“Without Your Interpretation recognizes Ulysses Jenkins’s groundbreaking body of work as well as his enormous impact on the development of video as a vital contemporary art practice. Over fifty years, Jenkins has pushed the boundaries of the format, and there is a special resonance to celebrating him in Los Angeles, where he is from, and where the moving image holds such an important place,” said Hammer Museum director Ann Philbin.
“Ulysses Jenkins’s singular and innovative explorations of Blackness and the American experience through video have had a far-reaching influence on experimental media and generations of artists,” said Erin Christovale. “But since his work defies categorization, there has been an absence of scholarship around it. Meg and I are thrilled to be a part of placing his oeuvre in an art historical context, and to share it with the world.”
“Ulysses Jenkins is the forefather of the practices of so many young video artists working today. It feels important to look back and chart that history—especially given the way Black experimental artists have come to the forefront in both art and independent film spaces in recent years—putting forward radically different modalities of moving image-making,” said Meg Onli. “Jenkins’s work always feels vibrant and bursting at the seams. I love the textures that he’s making visually. I hope audiences will see his incredible practice and feel, as we do, there’s just something undeniable about Ulysses.”
Beginning as a painter and muralist, Jenkins was introduced to video just as the first consumer cameras were becoming available. He quickly seized upon the television technology as a means to broadcast alternative and critical depictions of multiculturalism, citing the catalyst of Melvin Van Peebles’s Sweet Sweetback’s Baadasssss Song (1971) and its call to Black filmmakers to control their subjecthood by controlling the media that depicts them. Adopting the role of a “video griot,” Jenkins is inspired by the oral traditions in videos that are often structured around music and poetic recitation as well as dynamic performances.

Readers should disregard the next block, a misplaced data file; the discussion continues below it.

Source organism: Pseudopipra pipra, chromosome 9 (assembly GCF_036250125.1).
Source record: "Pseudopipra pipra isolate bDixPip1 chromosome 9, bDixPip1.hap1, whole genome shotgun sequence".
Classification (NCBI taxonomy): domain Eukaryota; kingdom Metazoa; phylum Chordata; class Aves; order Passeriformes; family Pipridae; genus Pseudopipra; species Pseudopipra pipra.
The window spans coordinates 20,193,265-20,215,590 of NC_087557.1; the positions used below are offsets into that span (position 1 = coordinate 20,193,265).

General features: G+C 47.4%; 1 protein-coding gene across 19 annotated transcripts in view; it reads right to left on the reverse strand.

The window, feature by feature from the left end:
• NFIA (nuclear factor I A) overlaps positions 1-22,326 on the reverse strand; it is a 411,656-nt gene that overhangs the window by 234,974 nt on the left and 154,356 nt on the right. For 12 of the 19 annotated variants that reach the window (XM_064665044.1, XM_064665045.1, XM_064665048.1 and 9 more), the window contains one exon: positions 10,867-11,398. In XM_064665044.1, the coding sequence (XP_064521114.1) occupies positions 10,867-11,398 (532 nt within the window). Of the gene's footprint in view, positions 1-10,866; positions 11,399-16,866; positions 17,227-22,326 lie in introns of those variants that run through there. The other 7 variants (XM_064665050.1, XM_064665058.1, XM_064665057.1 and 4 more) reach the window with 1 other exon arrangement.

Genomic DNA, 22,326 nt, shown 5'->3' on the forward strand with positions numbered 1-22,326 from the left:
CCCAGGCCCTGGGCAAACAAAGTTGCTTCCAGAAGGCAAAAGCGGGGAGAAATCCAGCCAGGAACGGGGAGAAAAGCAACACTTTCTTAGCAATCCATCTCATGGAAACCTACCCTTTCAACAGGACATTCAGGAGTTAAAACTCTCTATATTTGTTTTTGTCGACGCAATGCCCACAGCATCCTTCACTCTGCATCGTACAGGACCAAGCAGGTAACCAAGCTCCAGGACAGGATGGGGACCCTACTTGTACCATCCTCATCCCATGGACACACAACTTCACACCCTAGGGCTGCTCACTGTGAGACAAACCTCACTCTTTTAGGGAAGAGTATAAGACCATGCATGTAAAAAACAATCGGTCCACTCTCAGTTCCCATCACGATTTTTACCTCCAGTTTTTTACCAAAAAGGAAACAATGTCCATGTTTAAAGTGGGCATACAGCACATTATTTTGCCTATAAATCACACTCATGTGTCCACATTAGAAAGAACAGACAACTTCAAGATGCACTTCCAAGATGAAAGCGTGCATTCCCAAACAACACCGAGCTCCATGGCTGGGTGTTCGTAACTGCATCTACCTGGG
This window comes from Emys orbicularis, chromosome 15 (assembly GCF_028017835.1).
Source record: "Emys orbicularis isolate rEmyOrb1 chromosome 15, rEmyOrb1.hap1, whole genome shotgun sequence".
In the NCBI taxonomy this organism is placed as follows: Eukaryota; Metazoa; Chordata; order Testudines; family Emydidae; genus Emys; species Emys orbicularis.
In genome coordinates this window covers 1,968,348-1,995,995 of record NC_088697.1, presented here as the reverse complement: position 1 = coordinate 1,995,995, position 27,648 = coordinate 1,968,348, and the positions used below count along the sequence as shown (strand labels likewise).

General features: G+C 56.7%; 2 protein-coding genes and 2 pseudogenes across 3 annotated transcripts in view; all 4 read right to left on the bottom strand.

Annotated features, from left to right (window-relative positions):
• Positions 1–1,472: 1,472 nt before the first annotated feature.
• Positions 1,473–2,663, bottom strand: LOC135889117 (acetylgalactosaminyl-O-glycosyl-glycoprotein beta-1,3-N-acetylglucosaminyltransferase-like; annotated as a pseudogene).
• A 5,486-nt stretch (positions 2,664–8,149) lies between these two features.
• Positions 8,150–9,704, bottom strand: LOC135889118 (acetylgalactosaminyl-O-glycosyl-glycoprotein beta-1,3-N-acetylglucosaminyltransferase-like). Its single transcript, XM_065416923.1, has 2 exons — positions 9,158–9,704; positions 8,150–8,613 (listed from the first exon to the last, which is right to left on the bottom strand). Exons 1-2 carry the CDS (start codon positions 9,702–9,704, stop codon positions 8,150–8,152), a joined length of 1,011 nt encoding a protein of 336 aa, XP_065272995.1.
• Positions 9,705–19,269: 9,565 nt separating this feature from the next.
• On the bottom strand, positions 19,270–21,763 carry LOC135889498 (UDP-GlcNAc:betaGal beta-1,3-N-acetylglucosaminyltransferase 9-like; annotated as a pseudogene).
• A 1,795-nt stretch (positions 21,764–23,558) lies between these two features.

From his work with Video Venice News, a Los Angeles media collective he founded in the early 1970s, to his involvement with the artist group Studio Z (alongside David Hammons, Senga Nengudi, and Maren Hassinger), to his individual video and performance works with Othervisions Studio, Jenkins explicitly comments on how white supremacy is embedded in popular culture and its effects on subjectivity. Jenkins studied under Charles White, Gene Youngblood, Chris Burden, and Betye Saar, and has collaborated with many artists in his work, among them Kerry James Marshall, who performed in Two-Zone Transfer (1979); Hammons, who was the subject of King David (1978); and Nengudi and Hassinger, both of whom appeared in Jenkins’s video Dream City (1981), among other works.
Organized closely with the artist—including the digitization of a sprawling archive and conversations with Jenkins and his collaborators—the exhibition encompasses a broad range of over twenty videos and more than sixty works in all that showcase his collaborations, mural paintings, photography, and performances, highlighting the scope of the artist’s practice.
Among the many video works included in the exhibition is Mass of Images (1978), an innovative video art piece considered one of the first works in the genre by a Black artist. In it, Jenkins critiques the media’s role in perpetuating racist and harmful images of Black people in the United States. Like other works in the exhibition, it is grounded in the issues that remain at the heart of contemporary conversations about inequality and environmental devastation amplified by unchecked capitalism, governmental oppression, and systemic racism’s impact on Black cultural production.
Though many emerging Black video artists who came of age in the 1990s and early 2000s cite Jenkins as a major influence, Jenkins’s groundbreaking and prescient work is only now being revisited by scholars, curators, and a wider range of artists. Particularly relevant today is the political and social commentary embedded in Jenkins’s work, such as his interrogations of Black stereotypes in the American entertainment industry in Mass of Images (1978) and Two-Zone Transfer (1979) or calls to protect the rights of indigenous groups and champion environmental conservation in Bay Window (1991).